Until now, Convert2RHEL only supported conversions of systems that were in their most recent minor release versions, meaning your system always has to be up to date to make the conversion to Red Hat Enterprise Linux (RHEL). So, if you had your CentOS Linux or Oracle Linux stuck at version 8.4, you had to upgrade them to their latest version (CentOS Linux 8.5 and Oracle Linux 8.6, respectively) before you could do a conversion.

With the Convert2RHEL 0.26 release, however, you can now convert from some specific older minor versions, starting with 8.4 as the minimum requirement. 
Below, a list of RHEL-like versions that you can convert using the latest version of Convert2RHEL.

Source OS

Target OS

CentOS Linux 8.4

RHEL 8.4

Oracle Linux 8.4

RHEL 8.4

Oracle Linux 8.6*

RHEL 8.6

* Oracle Linux 8.6 will be considered an Extended Update Support (EUS) release when Oracle releases the 8.7 to the public.

This list will be updated in the future as the RHEL-like systems upgrade to a new minor release version.

The graph below summarizes when the RHEL minor versions will be supported and maintained as an Extended Update Support (EUS) version.


When the RHEL minor versions will be supported and maintained as an Extended Update Support (EUS) version

Note that CentOS Linux 8 will not have any new releases, which means that their latest release (8.5) will be the last, as stated in their EOL article. Oracle Linux, on the other hand, recently released their 8.6 version and if you look at the graph above, the 8.6 version in RHEL is considered an EUS version.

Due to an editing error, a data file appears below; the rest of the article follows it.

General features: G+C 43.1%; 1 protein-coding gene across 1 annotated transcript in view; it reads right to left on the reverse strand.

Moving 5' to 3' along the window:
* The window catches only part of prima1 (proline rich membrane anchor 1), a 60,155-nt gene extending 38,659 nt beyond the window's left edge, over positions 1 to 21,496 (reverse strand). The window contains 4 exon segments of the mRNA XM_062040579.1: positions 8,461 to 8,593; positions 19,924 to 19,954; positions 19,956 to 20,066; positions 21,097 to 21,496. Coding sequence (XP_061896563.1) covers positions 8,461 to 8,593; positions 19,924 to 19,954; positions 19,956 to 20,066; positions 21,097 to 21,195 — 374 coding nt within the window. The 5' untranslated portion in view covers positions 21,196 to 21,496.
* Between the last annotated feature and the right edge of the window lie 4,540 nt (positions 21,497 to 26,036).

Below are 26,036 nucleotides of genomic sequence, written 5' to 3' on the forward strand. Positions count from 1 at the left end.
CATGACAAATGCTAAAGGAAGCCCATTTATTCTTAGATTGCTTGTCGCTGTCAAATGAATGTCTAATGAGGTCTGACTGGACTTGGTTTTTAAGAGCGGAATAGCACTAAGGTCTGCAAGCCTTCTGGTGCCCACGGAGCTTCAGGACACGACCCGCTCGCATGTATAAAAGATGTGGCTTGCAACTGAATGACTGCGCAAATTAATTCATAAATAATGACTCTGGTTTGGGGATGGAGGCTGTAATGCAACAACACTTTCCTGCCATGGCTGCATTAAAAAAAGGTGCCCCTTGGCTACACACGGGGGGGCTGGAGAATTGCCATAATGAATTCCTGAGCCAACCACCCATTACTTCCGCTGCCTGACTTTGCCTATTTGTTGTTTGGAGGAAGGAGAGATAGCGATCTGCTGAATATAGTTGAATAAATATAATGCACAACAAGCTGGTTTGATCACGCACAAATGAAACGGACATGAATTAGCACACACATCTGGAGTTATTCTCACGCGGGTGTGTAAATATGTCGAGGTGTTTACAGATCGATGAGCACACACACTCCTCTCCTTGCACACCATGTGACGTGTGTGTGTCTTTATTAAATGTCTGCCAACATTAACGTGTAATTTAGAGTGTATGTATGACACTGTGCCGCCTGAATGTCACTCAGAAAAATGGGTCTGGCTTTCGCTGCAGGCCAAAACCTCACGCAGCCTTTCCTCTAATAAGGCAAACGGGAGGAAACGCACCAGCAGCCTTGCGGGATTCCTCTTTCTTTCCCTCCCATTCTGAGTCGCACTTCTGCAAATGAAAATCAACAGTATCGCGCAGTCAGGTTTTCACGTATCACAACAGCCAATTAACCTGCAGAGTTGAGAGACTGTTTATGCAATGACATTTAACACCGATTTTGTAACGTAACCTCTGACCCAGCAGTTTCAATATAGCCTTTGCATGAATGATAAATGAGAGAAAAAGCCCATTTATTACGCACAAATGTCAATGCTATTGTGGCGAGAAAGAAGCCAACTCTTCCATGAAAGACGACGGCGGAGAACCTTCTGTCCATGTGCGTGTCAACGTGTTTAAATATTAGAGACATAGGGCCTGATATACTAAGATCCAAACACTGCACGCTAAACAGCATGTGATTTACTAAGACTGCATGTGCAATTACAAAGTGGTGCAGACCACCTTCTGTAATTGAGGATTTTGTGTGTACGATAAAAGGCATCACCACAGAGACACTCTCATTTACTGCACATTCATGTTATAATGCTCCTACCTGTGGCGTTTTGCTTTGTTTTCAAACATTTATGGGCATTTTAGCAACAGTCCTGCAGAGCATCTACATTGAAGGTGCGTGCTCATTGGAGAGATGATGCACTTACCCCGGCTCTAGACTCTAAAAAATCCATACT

For Convert2RHEL, we will only add Oracle Linux 8.6 as a EUS version when they release the 8.7 to the public. For now, Convert2RHEL considers the Oracle Linux 8.6 version being their latest minor release.
You might ask why Convert2RHEL isn't supporting versions before 8.4. This is because all RHEL versions before 8.4 have reached their EOL support in the EUS terms. In Convert2RHEL, we plan to stick only with the supported EUS versions, and thus when 8.4 reaches its EOL, we might be supporting only 8.6 and 8.8.

What is EUS?

Extended Update Support (EUS) is intended to deliver a backport of critical and important security updates and urgent priority bug fixes for a predefined set of RHEL minor releases. If you want to find more about Red Hat EUS, please look at the Red Hat Enterprise Linux (RHEL) Extended Update Support (EUS) Overview article.

How to convert from an older minor release of a RHEL-like system to a RHEL EUS minor release? 

Be sure to read the official documentation for important guidance, additional features and information about known limitations. It is essential to assess the critical nature of the applications and data on a system before making significant changes. For example, a simple test or development environment may require less assessment than a critical database server.